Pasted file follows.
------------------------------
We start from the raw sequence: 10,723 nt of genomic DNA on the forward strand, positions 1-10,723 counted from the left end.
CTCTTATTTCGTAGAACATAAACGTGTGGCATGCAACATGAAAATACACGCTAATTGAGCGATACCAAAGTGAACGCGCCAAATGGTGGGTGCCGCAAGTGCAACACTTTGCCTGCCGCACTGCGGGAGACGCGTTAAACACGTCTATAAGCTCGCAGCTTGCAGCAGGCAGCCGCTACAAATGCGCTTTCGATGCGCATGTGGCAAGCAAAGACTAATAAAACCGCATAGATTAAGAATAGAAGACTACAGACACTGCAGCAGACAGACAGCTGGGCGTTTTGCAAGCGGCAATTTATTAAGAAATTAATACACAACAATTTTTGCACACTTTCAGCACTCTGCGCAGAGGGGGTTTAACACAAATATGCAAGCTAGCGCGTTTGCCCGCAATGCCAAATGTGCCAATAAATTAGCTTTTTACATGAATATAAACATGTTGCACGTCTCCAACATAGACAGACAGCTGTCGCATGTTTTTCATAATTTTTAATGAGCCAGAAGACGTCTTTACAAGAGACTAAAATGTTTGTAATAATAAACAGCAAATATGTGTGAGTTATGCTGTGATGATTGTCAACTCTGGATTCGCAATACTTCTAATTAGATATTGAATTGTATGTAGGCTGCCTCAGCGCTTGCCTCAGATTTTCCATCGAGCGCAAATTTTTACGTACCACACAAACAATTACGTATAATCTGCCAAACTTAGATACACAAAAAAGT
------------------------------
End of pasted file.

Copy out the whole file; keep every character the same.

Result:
We start from the raw sequence: 10,723 nt of genomic DNA on the forward strand, positions 1-10,723 counted from the left end.
CTCTTATTTCGTAGAACATAAACGTGTGGCATGCAACATGAAAATACACGCTAATTGAGCGATACCAAAGTGAACGCGCCAAATGGTGGGTGCCGCAAGTGCAACACTTTGCCTGCCGCACTGCGGGAGACGCGTTAAACACGTCTATAAGCTCGCAGCTTGCAGCAGGCAGCCGCTACAAATGCGCTTTCGATGCGCATGTGGCAAGCAAAGACTAATAAAACCGCATAGATTAAGAATAGAAGACTACAGACACTGCAGCAGACAGACAGCTGGGCGTTTTGCAAGCGGCAATTTATTAAGAAATTAATACACAACAATTTTTGCACACTTTCAGCACTCTGCGCAGAGGGGGTTTAACACAAATATGCAAGCTAGCGCGTTTGCCCGCAATGCCAAATGTGCCAATAAATTAGCTTTTTACATGAATATAAACATGTTGCACGTCTCCAACATAGACAGACAGCTGTCGCATGTTTTTCATAATTTTTAATGAGCCAGAAGACGTCTTTACAAGAGACTAAAATGTTTGTAATAATAAACAGCAAATATGTGTGAGTTATGCTGTGATGATTGTCAACTCTGGATTCGCAATACTTCTAATTAGATATTGAATTGTATGTAGGCTGCCTCAGCGCTTGCCTCAGATTTTCCATCGAGCGCAAATTTTTACGTACCACACAAACAATTACGTATAATCTGCCAAACTTAGATACACAAAAAAGT